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The Jasdaq index of smaller shares, which has advanced 22 per cent this year, reached an all-time high last month.

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Aiming small is helping some Japanese hedge funds deliver outsize returns.

Simplex Asset Management Co.'s Japan Lower Market Strategy fund, which scours the country's three regional exchanges for small-cap stocks, returned 29 per cent in the first six months of the year. Eschewing big-name companies also helped Sparx Group Co.'s Value Impact Fund gain 19 per cent in the first half, while Strategic Capital Inc.'s activist fund added 15 per cent, according to the firms.

The gains stand out even against the backdrop of rising returns for Japan hedge funds, which were buoyed by a rebound in the country's stocks to rank as this year's third-best performers behind Pan-Asian and Latin America-focused strategies. The Eurekahedge Japan hedge fund index gained 4.9 per cent in the first six months, rebounding from its worst performance in five years in 2016.

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Gauges tracking small-company shares have trounced the broader Topix index this year as investors have flocked to companies that are less vulnerable to a fluctuating yen than large global corporations. Smaller companies have also produced faster earnings growth than bigger counterparts, adding to their appeal.

Japanese small-cap stocks have outperformed because they are "rather immune to macro or geopolitical risks," said Motoyuki Sato, a Tokyo-based strategist at Man Group Japan Ltd., the world's biggest publicly traded hedge-fund firm. "Global investors are diversifying their portfolio risks to include small to medium stocks."

The Jasdaq index of smaller shares, which has advanced 22 per cent this year, reached an all-time high last month and the Topix's Second Section Index of mostly medium-sized stocks surged to record levels Tuesday to bring its gain this year to 23 per cent. The Mothers index that tracks startup stocks has increased 19 per cent, compared with the Topix's 7.7-per-cent gain.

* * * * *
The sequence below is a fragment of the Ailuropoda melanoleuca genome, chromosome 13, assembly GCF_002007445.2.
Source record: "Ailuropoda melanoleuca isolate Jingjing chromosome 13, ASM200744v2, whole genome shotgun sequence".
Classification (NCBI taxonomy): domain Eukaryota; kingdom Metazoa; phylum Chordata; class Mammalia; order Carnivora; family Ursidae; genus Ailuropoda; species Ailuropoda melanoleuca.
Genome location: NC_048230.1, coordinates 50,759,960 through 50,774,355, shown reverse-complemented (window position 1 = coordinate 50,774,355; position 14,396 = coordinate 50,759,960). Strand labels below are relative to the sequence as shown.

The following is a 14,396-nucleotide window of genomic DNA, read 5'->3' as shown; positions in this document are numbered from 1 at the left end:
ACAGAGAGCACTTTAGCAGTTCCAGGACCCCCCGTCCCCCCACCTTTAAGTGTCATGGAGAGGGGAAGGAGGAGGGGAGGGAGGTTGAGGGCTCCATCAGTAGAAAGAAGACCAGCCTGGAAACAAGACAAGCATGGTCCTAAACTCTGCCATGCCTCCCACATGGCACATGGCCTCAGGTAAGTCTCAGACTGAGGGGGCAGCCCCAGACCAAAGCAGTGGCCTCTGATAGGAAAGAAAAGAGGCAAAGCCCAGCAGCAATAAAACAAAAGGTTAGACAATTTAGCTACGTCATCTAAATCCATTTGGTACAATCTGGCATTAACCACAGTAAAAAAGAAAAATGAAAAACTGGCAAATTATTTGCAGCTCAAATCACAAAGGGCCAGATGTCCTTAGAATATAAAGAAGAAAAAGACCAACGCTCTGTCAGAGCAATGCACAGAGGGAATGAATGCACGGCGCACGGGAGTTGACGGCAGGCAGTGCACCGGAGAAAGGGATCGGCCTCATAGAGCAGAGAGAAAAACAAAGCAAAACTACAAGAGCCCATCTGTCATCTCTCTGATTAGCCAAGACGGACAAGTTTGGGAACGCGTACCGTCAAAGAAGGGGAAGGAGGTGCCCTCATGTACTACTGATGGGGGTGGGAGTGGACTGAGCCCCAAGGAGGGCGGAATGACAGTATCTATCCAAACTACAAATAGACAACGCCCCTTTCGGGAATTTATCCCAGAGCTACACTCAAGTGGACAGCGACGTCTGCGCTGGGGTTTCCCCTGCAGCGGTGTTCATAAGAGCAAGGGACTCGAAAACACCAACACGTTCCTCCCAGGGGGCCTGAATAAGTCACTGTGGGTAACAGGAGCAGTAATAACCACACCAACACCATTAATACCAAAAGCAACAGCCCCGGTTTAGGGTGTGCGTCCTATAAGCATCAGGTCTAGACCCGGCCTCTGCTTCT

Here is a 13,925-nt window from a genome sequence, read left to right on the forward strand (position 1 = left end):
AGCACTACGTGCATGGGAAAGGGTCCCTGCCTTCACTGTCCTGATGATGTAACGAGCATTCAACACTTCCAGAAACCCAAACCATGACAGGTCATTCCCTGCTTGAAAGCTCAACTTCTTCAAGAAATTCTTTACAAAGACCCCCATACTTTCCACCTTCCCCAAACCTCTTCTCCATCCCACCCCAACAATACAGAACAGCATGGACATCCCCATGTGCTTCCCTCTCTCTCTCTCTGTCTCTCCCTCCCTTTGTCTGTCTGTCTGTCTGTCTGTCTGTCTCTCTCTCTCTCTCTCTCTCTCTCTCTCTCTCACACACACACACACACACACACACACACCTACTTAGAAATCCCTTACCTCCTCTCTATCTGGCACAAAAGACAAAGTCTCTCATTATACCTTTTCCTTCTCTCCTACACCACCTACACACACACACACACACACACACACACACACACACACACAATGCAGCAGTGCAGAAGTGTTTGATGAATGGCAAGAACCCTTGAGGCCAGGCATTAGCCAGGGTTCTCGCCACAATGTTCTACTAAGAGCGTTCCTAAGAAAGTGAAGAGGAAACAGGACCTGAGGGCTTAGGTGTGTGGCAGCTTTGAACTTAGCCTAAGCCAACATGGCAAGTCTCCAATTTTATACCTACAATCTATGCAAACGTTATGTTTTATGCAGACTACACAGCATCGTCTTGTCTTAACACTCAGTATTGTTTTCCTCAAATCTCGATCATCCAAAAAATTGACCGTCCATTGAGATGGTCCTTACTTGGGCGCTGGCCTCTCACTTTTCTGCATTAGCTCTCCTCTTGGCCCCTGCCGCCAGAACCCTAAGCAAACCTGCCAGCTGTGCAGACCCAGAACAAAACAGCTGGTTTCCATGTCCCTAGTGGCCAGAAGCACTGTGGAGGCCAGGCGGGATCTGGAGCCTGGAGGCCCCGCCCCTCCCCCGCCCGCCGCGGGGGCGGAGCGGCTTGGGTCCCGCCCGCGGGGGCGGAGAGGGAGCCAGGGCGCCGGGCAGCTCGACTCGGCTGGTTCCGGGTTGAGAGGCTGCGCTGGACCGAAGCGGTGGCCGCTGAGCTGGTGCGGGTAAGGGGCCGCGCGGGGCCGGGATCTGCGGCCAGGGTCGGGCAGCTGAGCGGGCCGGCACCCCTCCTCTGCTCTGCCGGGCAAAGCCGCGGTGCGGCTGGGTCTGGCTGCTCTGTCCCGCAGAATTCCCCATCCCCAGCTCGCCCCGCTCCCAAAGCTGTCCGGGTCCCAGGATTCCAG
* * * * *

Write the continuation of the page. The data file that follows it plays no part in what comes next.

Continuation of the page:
The Mothers index has produced median earnings per share growth of 28 per cent over the past three years, compared with the Topix's 10-per-cent increase. Even so, analyst coverage remains low for small-cap companies, with less than one-fifth of Mothers' stocks followed by analysts, compared with more than half for Topix.

In addition, a government push for Japanese companies to focus on shareholder returns is starting to pay off. Smaller companies tend to enjoy bigger gains on positive news than large companies, said Simplex Asset Management CEO Hiromasa Mizushima.

Japan's regional exchanges and other indexes contain 1,653 companies, with a combined market value of less than 4 per cent of the Topix index, according to Simplex. That presents the opportunity to find stocks overlooked by investors and analysts, said Mr. Mizushima.

"It would be hard for companies like Toyota to double their growth," he said. "Our focus is whether smaller companies have the ability to boost profit say by tenfold."

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One strong performer in Simplex's portfolio is Jasdaq-listed Optoelectronics Co. The maker of bar-code readers has gained 56 per cent this year and forecasts profit will gain 18 per cent in the fiscal year ending Nov. 30.

The Lower Market Strategy fund has about ¥10-billion ($115-million Canadian) in assets, and Mr. Mizushima is seeking to increase that to ¥30-billion by the end of the year before closing it to new investors.

Sparx's Japan Value Impact Fund, which targets underperforming companies and pushes for change to boost share prices, has benefited from its campaign to get Teikoku Sen-I Co. to reduce its shareholding in Hulic Co., which accounts for about a third of its assets. Teikoku Sen-I shares have risen 26 per cent since Sparx went public with its campaign.

Strategic Capital's holdings include pump-maker Teikoku Electric Manufacturing Co., which has gained 15 per cent this year, and Nittoc Construction Co., which is up 30 per cent. The activist firm has urged Teikoku to return excess cash to shareholders, and is betting Nittoc will increase shareholder returns because of its family connection to Finance Minister Taro Aso, who has led the government's push for improved corporate governance and shareholder returns.

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